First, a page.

Bloodhound is mowing down gender binaries left, right and center, just like they’re mowing down your entire team in-game.

Loba Apex Legends tactical
Our favorite High Society queen is a bisexual woman.

Every color of the rainbow

Another thing that Apex does well is representing every color on that iconic rainbow flag. We’ve got gay, pansexual, bisexual, and non-binary characters all traversing the Outlands. That’s how it should be.

It’s easy for a developer to throw in a gay character and call it a day, but Respawn have represented almost the entire LGBTQI+ spectrum. There’s someone for everyone to look up to, and that’s where Apex triumphs.

While the Apex Games may be a far cry from our current reality, the game itself has its feet firmly planted on the ground.

Respawn Entertainment
Polynesian defender, Gibraltar, represents a minority within a minority.

But who cares about sexuality in video games?

We’ve all seen those comments asking: “Who cares if they’re gay, it’s a video game. Stop bringing real-life issues into games smh.”

Well, we care.

To borrow the words of Ben Prendergast, the man behind our favorite pansexual Aussie, Fuse: “It’s a really interesting time in popular culture, and Apex Legends and gaming, in general, is beautifully progressive on that front.

“Having representation is crucial to normalizing our differences and breaking the toxic cycle of hate. A lot of people don’t realize how strongly our opinions are informed by popular culture, when a great film, TV, or game paints a fairer picture it seeps into our daily lives.”

Loba’s voice actor, Fryda Wolff, echoes Ben’s sentiment: “Representation matters! Rather than including a singular token character to embody tired stereotypes and calling it a day, Respawn has made extensive efforts to create a wide range of LGBTQ characters across the gender and sexuality spectrums.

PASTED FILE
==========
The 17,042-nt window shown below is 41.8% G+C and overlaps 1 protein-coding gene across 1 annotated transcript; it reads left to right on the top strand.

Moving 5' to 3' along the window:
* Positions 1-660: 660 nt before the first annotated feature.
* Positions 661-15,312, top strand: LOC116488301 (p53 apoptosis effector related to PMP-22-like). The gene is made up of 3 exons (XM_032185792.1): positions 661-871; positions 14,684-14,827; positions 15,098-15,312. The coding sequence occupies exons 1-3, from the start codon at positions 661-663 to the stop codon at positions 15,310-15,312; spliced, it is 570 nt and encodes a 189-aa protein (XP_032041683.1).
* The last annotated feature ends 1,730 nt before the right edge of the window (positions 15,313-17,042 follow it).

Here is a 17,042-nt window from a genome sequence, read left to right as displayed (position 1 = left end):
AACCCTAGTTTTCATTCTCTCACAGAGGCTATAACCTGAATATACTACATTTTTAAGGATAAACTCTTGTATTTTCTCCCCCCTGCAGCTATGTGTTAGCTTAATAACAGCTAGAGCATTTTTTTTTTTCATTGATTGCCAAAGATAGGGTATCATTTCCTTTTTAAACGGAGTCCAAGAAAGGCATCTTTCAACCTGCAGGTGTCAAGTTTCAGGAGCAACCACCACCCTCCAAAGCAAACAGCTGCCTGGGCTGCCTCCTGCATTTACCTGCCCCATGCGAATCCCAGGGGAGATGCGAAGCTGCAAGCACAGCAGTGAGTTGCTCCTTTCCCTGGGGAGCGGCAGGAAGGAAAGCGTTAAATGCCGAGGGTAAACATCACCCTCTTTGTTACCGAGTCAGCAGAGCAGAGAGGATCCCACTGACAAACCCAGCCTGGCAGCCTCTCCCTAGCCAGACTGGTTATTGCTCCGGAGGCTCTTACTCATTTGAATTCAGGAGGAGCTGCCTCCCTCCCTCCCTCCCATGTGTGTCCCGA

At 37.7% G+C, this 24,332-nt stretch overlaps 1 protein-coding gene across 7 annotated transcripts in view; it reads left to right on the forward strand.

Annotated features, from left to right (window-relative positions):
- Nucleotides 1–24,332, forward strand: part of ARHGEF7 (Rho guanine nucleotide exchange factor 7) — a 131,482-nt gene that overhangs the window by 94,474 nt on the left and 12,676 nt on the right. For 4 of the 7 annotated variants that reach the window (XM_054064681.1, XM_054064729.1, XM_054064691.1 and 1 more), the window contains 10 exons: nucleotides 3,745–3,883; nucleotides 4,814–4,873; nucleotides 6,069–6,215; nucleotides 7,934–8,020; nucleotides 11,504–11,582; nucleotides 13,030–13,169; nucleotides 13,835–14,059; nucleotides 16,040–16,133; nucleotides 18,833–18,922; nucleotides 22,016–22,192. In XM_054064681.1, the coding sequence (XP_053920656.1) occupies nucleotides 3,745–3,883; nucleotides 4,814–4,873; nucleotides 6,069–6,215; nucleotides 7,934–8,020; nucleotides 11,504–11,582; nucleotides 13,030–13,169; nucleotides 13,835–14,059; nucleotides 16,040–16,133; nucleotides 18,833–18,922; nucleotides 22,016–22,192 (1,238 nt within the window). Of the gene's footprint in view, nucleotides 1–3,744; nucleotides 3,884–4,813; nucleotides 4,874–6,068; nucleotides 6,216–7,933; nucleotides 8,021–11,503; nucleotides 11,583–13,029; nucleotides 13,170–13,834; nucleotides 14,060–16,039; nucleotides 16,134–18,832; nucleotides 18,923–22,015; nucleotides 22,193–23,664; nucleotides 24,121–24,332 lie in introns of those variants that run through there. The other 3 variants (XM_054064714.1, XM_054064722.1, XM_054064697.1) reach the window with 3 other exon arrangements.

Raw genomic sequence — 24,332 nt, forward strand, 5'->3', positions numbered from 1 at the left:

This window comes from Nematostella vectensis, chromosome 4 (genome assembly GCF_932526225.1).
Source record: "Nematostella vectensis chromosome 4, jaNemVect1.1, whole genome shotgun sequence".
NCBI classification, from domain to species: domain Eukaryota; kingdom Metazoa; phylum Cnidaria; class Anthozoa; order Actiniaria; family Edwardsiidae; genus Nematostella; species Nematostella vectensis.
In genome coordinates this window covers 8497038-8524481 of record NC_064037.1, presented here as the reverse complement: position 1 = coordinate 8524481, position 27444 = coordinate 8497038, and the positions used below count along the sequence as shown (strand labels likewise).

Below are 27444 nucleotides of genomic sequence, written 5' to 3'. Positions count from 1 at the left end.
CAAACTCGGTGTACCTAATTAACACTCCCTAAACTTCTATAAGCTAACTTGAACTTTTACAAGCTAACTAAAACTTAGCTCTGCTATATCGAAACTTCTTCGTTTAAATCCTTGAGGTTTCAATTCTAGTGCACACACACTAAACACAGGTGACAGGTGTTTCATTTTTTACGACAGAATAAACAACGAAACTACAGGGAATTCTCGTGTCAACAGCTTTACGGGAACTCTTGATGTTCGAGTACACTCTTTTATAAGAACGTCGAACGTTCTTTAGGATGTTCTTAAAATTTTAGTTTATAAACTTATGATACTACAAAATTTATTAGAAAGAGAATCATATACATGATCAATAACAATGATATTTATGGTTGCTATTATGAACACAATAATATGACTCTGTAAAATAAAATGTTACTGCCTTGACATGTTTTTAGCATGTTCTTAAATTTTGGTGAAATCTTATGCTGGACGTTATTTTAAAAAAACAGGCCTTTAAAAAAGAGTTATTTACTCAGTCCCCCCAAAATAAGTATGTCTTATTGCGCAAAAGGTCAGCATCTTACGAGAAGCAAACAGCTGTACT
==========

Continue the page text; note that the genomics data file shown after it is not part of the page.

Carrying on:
“While it’s special that Apex Legends does it, including LGBTQ characters should be average and expected of all fictional worlds. Providing a myriad of gender and sexuality inclusive characters is an early step towards normalizing diversity in fiction.”

Apex Legends Fuse
Ben Prendergast: “Fuse is such a salt-of-the-earth character, accepting of everyone as they are, and ready to play with anyone.”

When I was a kid, I needed a Fuse to look up to, a Loba to enchant me, a Valkyrie to prove that the sky wasn’t the limit, a Gibraltar to teach me freedom is a feeling, a Bloodhound to blow gender stereotypes out of the water.

Playing Apex as an adult has forced me to grapple with my own sexuality, and I’ve come out of the other side stronger. I’m jealous of the new gamer generation because they’re growing up with such a wealth of knowledge and inspiration that I didn’t have.

When young people look at Apex, they see that it’s okay to be the person that you’re meant to be, whoever that is. They see that it’s okay to be proud of yourself, believe in yourself, be yourself.

And that is how Apex is doing diversity right.

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About The Author

Lauren was formerly Dexerto's Features Editor and resident Diablo Sorceress. With two Master's degrees under her belt and a lot more Steam achievements, she specializes in all things Blizzard and Riot Games, with some Lost Ark and FFXIV on the side.